CNN anchor Soledad O’Brien gets Zulu’s honor of the century
The Zulu Social Aid & Pleasure Club is calling out the big guns to celebrate its 100th anniversary of parading this year.
The predominantly African-American Carnival group named CNN anchor and special correspondent Soledad O’Brien as this year’s Mrs. Big Stuff.
O’Brien endeared herself to many New Orleanians with her extensive coverage of the city following Hurricane Katrina, including a hard-hitting interview with former FEMA chief Michael Brown. She’s continued to follow the recovery in New Orleans with in-depth reports such as Children of the Storm, about the city’s youngest residents post-Katrina, and One Crime at a Time, about the city’s criminal justice system.
O’Brien, who has experienced Mardi Gras as a reporter and never purely as a spectator, says she is excited to get a chance to be a part of the festivities.
“I’m so thrilled that they asked me to be a part of it. I love the city of New Orleans, but I hadn’t spent much time there before Katrina,” she says. “I sort of camped out there during Katrina, and have come back a lot after, so to me, to be asked to be part of [Zulu] on a very important float during a very important anniversary is an incredible vote of confidence in a way, if I can be so bold, in my work and commitment to the city. I am honored.”
Local attorney Stephen Rue, who is this year’s Mr. Big Stuff, called O’Brien last year to see if she would be interested. She immediately called her girlfriends from New Orleans, including Today show anchor Hoda Kotbe and former CNN producer Kim Bondy, to see what it meant to be a Big Stuff.
“Kim was like, “Oh, my God, the Zulus! Do you understand? And my girlfriend Hoda Kotbe who worked in New Orleans, said, “Oh, my God! Do you understand what that means? That’s huge! So I knew it was huge, and it was reinforced that it was huge,” she says. “So I was really excited.”
O’Brien is still waiting to find out the full extent of her Big Stuff duties. She sent over her measurements to be fitted for her parade gown. One minor gaffe so far. “Everyone was very disappointed that the measurements didn’t include my head. I had forgotten about the headdress part.”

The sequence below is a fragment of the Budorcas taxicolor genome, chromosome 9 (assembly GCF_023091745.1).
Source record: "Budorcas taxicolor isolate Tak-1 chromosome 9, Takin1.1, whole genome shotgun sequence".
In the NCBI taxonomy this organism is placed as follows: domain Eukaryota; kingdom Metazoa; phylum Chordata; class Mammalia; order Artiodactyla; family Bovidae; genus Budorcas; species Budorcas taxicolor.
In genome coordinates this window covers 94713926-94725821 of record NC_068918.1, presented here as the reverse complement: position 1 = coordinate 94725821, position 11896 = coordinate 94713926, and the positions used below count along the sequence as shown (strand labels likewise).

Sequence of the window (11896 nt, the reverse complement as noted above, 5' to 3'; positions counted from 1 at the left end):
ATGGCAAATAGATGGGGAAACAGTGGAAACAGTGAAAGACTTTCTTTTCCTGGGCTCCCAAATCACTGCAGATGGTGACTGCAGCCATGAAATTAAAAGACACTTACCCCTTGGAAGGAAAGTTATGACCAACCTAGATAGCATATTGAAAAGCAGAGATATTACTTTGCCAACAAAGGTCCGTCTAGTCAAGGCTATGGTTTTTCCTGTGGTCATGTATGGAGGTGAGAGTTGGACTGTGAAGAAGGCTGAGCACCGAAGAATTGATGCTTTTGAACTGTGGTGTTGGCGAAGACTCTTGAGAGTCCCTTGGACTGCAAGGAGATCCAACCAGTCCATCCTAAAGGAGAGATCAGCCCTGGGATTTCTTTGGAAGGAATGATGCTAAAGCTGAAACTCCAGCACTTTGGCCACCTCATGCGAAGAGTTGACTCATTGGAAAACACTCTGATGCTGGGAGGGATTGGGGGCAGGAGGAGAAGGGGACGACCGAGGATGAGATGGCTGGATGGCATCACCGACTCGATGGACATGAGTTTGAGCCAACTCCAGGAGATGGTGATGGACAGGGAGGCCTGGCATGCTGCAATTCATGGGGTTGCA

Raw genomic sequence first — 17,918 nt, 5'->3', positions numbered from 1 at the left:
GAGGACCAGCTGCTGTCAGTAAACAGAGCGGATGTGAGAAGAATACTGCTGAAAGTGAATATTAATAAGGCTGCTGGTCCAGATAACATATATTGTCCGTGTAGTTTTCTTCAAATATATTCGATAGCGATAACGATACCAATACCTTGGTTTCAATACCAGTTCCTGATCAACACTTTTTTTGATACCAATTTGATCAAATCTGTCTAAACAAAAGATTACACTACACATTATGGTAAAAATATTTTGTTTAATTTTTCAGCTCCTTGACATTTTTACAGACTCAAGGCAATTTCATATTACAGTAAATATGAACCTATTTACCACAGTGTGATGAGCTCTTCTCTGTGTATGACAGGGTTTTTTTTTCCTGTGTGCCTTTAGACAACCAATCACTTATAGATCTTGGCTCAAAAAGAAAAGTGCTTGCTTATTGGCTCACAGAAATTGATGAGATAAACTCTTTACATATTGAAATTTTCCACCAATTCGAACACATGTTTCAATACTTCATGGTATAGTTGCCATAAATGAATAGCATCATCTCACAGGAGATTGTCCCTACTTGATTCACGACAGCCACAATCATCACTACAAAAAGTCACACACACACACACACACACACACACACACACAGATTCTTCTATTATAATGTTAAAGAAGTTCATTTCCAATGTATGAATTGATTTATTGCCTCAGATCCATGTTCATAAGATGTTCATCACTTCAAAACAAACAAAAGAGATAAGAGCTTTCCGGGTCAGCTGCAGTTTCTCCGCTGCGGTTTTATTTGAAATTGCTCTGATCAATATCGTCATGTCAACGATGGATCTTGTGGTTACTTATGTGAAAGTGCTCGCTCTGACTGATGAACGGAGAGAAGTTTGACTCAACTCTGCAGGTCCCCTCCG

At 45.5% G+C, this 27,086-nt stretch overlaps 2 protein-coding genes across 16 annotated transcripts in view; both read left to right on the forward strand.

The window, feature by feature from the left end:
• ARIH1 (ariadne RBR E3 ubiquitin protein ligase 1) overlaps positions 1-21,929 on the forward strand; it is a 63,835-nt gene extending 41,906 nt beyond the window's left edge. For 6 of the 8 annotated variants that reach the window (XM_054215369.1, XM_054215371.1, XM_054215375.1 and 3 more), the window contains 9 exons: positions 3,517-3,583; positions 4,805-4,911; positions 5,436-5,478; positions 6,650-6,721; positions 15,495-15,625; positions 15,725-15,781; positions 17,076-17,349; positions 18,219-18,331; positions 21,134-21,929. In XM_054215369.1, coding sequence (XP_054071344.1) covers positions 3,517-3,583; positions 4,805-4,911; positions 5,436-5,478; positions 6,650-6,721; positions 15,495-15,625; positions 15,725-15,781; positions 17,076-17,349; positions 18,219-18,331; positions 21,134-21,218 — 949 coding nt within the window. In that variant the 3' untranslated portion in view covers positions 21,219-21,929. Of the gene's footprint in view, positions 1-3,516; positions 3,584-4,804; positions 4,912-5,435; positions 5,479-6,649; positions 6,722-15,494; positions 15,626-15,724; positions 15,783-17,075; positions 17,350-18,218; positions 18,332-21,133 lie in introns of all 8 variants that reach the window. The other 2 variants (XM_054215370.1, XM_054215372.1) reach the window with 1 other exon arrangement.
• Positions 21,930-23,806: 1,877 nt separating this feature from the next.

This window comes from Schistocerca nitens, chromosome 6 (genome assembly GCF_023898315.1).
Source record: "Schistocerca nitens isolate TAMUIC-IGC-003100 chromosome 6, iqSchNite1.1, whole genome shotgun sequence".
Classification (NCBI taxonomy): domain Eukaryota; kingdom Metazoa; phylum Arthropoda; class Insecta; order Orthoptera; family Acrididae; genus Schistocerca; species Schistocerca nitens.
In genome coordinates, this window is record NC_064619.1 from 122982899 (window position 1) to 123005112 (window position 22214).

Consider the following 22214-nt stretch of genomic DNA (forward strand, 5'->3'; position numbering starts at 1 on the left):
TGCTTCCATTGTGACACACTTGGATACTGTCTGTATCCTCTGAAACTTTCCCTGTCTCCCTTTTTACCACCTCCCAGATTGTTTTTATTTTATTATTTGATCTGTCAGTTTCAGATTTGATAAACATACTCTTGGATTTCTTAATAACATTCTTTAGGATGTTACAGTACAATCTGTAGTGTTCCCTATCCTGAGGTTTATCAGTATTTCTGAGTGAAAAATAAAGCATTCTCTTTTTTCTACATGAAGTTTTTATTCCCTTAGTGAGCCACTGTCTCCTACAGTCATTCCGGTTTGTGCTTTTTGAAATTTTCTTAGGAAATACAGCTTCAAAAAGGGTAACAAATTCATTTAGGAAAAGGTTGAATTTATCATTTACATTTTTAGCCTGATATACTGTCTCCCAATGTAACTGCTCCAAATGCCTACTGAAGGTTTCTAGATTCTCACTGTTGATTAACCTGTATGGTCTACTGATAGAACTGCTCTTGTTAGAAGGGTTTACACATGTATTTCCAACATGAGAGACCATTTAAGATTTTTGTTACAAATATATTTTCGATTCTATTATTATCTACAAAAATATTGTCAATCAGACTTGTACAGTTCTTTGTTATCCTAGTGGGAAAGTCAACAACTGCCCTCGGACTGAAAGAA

She has also been schooled on the whole tradition of decorating and handing out coconuts. “I’m told it’s the absolutely best throw you can get,” she says. “I love that the Louisiana Legislature cleared the path legally [for throwing them]. Only in Louisiana, I might add.”
O’Brien may have some help passing out those coconuts from fellow luminaries from CNN. She has asked her former American Morning co-host Miles O’Brien to join her on the Big Stuff float as well as Anderson Cooper, another journalist who made a name for himself covering New Orleans and Hurricane Katrina.
Speaking of Anderson, is he jealous that she got to be Carnival royalty before he did?
O’Brien chuckles, saying Cooper is in no danger of being upstaged. “I don’t think he’s worried at all. I think he looks at it like we will divide and conquer and share the love.”
Her other co-workers at CNN have all instructed her to take plenty of pictures of the experience to share with them once she gets back. She also plans to take some time to experience the city as a tourist as her schedule permits.
So what is her impression of the city more than three and a half years into the recovery?
Some parts like the downtown look great. The hotels look great—the W, the Ritz, the Loews—they look wonderful, which is fantastic. But there are certain neighborhoods where things look bad. Really bad. And three and a half years is a really long time to wait for basic services to come back to neighborhoods,” she says. “So its kind of a really mixed bag. We did a documentary on the crime issue and you get the sense that the people who are devoting their lives to try and fix it are incredibly heroic. But it’s a huge giant challenge and you can’t“My girlfriends and friends there will say that sometimes they are having Katrina days and I’m hearing that less. sugarcoat it.”
The recovery may have faded from the national headlines, but O’Brien thinks that the story of New Orleans will endure.
“I think that Katrina has a very emotional spot in the hearts and minds of most American viewers,” she says. “I give speeches all the time and one of the first or second questions is, ‘Have you been back to New Orleans? What’s it like? What’s really happening there?’ People are very, very interested in the well-being of the citizens of New Orleans. So the story isn’t going away.”
When O’Brien dons her headdress and regalia this Mardi Gras, she’ll get to see firsthand how the city continues to celebrate its traditions and rebirth. She says she can’t wait to be part of the celebration. “And I will do my best not to womp anyone on the head with a coconut.”